Lake County (IL) Genealogical Society
LCIGS Monthly Meetings
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January 12, 2016: You, Too, Can Read Old Handwriting - Maureen Brady
While today’s family records are most often printed or computer generated, records of the past were handwritten. As handwriting styles have changed over time, and also differ from region to region, reading these records can be a challenge. This presentation will offer ideas for “breaking through” the handwriting barrier, including online and printed resources.
Maureen Brady is a former school librarian and computer educator. She has over 35 years experience with family history research, is a professional genealogist, and owner of Bare Roots Genealogical Services. Maureen has made numerous presentations to Illinois and Wisconsin genealogical societies, libraries, conferences, and workshops. Ms. Brady is co-director of the Crystal Lake (Illinois) Family History Center and is a member of many genealogical and family history societies in the U.S. and Scotland.
February 14, 2017: Finding Grandmother’s European Ancestors: Germany and others - Steve Szabados
Finding European ancestors is a challenge but this program covers a method that tries to simplify this daunting search. The program will focus on German resources but will also include other countries where the author has done extensive research for records in Poland, Hungary, and Czech Republic. The program covers tips to find where your ancestors left, where to find the European records and gives tips on translating most records. He has also been successful researching for Jewish, Scandinavian, Irish, Scottish and English records.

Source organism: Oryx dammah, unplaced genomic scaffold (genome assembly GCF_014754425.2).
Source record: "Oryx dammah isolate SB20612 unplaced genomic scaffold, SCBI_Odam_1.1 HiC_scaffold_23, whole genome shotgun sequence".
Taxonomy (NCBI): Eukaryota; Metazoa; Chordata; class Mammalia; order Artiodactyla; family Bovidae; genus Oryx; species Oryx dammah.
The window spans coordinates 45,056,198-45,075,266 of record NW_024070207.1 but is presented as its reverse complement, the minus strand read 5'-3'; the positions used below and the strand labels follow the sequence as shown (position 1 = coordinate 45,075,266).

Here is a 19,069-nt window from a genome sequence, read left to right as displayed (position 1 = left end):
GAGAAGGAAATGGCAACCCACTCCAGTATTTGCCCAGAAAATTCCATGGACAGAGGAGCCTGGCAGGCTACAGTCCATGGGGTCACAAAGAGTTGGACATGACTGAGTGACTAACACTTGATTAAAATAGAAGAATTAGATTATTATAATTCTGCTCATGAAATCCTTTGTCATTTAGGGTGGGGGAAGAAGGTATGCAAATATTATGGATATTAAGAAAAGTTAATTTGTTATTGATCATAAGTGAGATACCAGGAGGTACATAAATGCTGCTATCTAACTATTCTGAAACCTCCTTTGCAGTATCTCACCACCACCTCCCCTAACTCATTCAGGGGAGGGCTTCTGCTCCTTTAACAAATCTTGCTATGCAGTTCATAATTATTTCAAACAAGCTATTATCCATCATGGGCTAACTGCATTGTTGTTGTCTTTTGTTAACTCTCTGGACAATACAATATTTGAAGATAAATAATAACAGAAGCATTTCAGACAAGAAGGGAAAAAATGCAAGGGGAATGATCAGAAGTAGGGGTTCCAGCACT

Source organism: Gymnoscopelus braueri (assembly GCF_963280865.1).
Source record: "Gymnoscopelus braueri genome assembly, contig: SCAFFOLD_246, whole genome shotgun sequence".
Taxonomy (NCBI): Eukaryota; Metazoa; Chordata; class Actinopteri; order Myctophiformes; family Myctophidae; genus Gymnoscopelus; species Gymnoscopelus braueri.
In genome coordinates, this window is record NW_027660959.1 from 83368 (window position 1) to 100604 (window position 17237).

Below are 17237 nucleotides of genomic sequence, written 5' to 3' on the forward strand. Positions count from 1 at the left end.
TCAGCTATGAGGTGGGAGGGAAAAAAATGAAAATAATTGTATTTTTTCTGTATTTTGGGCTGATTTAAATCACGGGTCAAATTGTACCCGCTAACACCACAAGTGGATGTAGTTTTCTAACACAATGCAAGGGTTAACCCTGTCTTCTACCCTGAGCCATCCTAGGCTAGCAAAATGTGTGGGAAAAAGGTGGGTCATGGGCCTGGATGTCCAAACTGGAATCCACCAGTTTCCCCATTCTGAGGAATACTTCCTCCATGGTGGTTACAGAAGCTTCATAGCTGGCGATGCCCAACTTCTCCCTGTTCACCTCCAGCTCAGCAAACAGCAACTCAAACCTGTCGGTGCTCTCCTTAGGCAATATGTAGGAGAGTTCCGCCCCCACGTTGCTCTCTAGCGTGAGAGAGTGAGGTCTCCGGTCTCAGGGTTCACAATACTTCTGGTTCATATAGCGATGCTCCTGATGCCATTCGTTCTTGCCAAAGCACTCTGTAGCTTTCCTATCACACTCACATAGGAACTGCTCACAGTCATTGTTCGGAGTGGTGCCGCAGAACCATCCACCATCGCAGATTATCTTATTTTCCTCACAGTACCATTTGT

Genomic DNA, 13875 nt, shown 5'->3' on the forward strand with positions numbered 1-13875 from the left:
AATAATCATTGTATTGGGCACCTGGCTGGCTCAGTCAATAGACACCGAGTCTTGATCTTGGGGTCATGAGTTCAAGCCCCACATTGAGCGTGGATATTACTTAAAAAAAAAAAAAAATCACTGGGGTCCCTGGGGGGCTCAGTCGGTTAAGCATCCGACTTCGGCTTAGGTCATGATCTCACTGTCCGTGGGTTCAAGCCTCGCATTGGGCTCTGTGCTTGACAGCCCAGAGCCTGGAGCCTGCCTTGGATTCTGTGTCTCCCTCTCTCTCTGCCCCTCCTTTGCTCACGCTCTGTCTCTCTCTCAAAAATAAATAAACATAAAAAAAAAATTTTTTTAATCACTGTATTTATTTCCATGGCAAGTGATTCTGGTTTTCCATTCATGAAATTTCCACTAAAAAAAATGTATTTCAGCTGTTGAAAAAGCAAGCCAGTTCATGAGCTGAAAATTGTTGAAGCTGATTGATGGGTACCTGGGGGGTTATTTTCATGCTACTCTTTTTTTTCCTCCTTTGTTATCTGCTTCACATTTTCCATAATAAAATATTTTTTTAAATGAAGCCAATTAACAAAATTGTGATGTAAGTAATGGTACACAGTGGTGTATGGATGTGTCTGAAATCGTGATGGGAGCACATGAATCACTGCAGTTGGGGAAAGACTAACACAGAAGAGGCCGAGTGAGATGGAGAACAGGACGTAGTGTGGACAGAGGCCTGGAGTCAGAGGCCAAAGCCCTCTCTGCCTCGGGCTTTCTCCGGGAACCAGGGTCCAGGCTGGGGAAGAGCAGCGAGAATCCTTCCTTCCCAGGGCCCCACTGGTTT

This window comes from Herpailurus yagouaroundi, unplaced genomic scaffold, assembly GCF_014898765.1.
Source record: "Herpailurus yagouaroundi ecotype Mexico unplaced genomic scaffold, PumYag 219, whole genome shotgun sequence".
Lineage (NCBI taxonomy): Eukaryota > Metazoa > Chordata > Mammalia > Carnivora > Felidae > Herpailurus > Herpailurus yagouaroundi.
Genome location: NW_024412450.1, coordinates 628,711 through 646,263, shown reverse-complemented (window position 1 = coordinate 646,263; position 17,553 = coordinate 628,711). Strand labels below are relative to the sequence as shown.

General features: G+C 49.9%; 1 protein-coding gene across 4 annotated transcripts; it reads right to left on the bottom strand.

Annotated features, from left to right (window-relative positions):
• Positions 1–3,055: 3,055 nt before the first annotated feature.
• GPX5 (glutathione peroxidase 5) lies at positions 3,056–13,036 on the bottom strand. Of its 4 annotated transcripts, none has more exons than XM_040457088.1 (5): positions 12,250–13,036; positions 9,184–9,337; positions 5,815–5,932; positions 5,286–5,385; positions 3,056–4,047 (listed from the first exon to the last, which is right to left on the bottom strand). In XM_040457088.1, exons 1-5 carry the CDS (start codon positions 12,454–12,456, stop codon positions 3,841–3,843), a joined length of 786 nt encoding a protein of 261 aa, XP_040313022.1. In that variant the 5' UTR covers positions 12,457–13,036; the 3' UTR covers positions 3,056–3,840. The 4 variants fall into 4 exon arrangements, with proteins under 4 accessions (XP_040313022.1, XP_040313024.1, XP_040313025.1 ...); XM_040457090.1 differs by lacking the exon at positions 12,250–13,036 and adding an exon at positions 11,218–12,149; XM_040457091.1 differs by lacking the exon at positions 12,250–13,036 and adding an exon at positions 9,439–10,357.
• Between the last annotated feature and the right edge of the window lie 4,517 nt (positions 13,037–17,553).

Steve Szabados is a genealogy lecturer and author. He has traced ancestors back to 1600s New England and 1730’s in Poland, Germany, Bohemia and Slovenia. His goal is to share his passion for Family History and has given numerous presentations to genealogical groups and libraries in Illinois, Indiana, Michigan, Missouri, Pennsylvania and Wisconsin. He graduated from the University of Illinois and has a master’s degree from Northern Illinois University. He is a member for the Northwest Suburban Council of Genealogists, Illinois State Genealogical Society, and member of for the Polish Genealogical Society of America. He is also a genealogy volunteer at the Arlington Heights Illinois Library. Steve is the author of eleven books on genealogy and is the genealogy columnist for the Polish American Journal.
March 14, 2017: "I” is for Identity Crisis - Dan Hubbard, Phd.
We think of identity as something fixed and simple, but as we try to reconstruct the identities of long gone people we need to realize that identity is a much slipperier concept. The things we use to define a person’s identity can change during that person’s lifetime. There are also questions of how a person self-identifies, the motivations they can have for changing how they self-identify, and how those changes affect the records they leave behind.